What is interesting is that God never told Abimelech to give gifts to Abraham and Sarah. Abimelech did that on his own; God did not require that.
I wonder how many times we act in the same way, doing things that God didn’t ask us to do and that he didn’t require.
In the parable about the rich man and the beggar, Lazarus, Jesus shares an intriguing story. In it, both men die; Lazarus goes to heaven, but the rich man ends up in hell.
Desperate to spare his family from the torment he is suffering, the rich man makes a request of Father Abraham to send Lazarus back, warning those he loves. Abraham reminds him that they have already failed to heed the prior warnings that others have given.
The man persists, asserting that they would surely listen to someone who has returned from the dead. Abraham’s’ words are somber, saying “they will not be convinced even if someone rises from the dead.”
This was later proved to be correct. After Jesus’ resurrection, hundreds of dead people came back to life, went into the city, and appeared to many. Yet despite hundreds of formerly dead people walking around the city, only a 120 believed and were waiting in the upper room as Jesus commanded.
What happened to all the rest? They saw the miracle of Jesus’ resurrection and hundreds of the undead, but they remained unchanged.
Jesus’ prophecy was correct, that “they will not be convinced even if someone rises from the dead.”
Though not everyone will be convinced, some will be. I am; are you?
[Luke 16:19-31, Matthew 27:51-53, Acts 1:14-15]
Amos was a shepherd, called by God to be a prophet. His story is found in the book of Amos in the Bible.
Amos says what God tells him, but after a while, the people of Israel — the primary target of his God-given proclamations — get tired of Amos and what he says, telling him to be quiet and go back home. Interestingly, Peter, the disciple of Jesus, is given a similar warning by the authorities. Both Amos and Peter decline, insisting that they must do what God tells them to do.
At first Amos has no qualms about sharing God’s judgments regarding other nations, but he does eventually object. God shows Amos what will happen and Amos protests — and God relents. (Similar things happen when both Moses and Abraham plead with God.)
God then gives Amos another stinging word. Amos protests and God again relents.
Then God gives Amos a third oracle. This time Amos says nothing.
I wonder if Amos gave up too soon. I wonder if we sometimes make the same mistake.
[Amos 1:1, Amos 7:10-15, Acts 4:18-20, Numbers 14:11-20, Genesis 18:16-33, Amos 7:1-9]
A reoccurring statement in the Bible is “Here I am.”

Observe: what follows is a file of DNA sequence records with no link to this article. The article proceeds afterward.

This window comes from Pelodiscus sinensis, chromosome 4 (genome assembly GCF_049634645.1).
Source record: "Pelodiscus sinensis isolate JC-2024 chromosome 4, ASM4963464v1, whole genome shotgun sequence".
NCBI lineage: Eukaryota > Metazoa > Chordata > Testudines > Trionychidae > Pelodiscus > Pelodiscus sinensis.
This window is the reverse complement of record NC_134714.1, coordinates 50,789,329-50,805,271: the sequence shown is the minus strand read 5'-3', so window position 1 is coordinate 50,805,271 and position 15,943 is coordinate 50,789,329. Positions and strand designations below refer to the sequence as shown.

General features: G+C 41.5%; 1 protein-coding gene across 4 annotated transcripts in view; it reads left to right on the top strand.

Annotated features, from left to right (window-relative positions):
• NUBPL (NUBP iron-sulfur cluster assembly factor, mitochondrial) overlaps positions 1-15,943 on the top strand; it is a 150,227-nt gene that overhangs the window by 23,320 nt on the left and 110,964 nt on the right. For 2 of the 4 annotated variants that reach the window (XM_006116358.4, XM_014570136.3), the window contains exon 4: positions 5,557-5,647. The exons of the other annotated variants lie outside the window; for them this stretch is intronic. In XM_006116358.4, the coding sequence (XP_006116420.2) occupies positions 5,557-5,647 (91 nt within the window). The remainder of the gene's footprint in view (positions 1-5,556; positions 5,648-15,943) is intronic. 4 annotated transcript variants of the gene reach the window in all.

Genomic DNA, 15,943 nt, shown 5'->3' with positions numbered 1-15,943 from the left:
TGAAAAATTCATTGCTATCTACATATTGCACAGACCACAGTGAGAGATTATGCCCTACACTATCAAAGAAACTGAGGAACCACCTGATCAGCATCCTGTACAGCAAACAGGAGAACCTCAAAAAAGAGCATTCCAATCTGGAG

This was often said to God when he calls out or speaks to one of his children.
- Twice, when God called to Abraham, Abraham responded with, “Here I am.” [Genesis 21:1 and 22:11]
- Abraham’s grandson Jacob had similar experiences. Once an angel came to Jacob in a dream (on God’s behalf) and another time God spoke to Jacob in a vision at night. Both times Jacob replied by saying, “Here I am.” [Genesis 31:11 and 46:2]
- Some 400 hundred years later, God spoke from the midst of a burning bush and Moses said, “Here I am.” [Exodus 3:4]
Abraham, Jacob, and Moses were all expectantly ready to listen to God. We need to do the same.
Later Jesus said, “Here I am” in obedience to do the will of his father. [Hebrews 10:7-9, which is quoting the prophetic text in Psalm 40:7.]
Lastly, this phrase is spoken to us by Jesus. He says,
“Here I am! I stand at the door and knock. If anyone hears my voice and opens the door, I will come in and eat with him, and he with me.” [Revelation 3:20]
Jesus is saying that he is ready for us; he is waiting; all we need to do is open the door for him.
The Bible is chocked full of strange and perplexing tales.
One such story is when God tells Abraham to sacrifice his only son, Isaac. What father in his right mind would kill his son? However, Abraham is intent on obeying God regardless of the cost. Three days later we find him up on a mountain, with Son Isaac tied up and laying on the alter. With knife in hand, Abraham raises his arm, ready to plunge the dagger into Isaac. Just then, God says in effect, “Wait, don’t do it; I was just seeing if you would really obey me.” Wow, that was close. Then God provides a ram to be sacrificed instead of Isaac. Abraham proved himself faithful to God, and Isaac was spared.
Fast forward several centuries to Jesus. Jesus is himself getting ready to die; he is going to be sacrificed. Surely, he knows the story of Abraham and Isaac; every Jew knows that story. I suspect he is wondering if his loyalty and obedience to God is being tested just like Abraham, for he says, “Father, if you are willing, take this cup from me; yet not my will, but yours be done.”
However, God didn’t say, “Hold on, this was just a test of your obedience”; there was no one else to take his place. It was Jesus’ job and his purpose to die for the wrongs of the world in order to make us right with God.
Jesus obeys; Jesus dies; we live.
[Genesis 22:1-14 and Luke 22:42]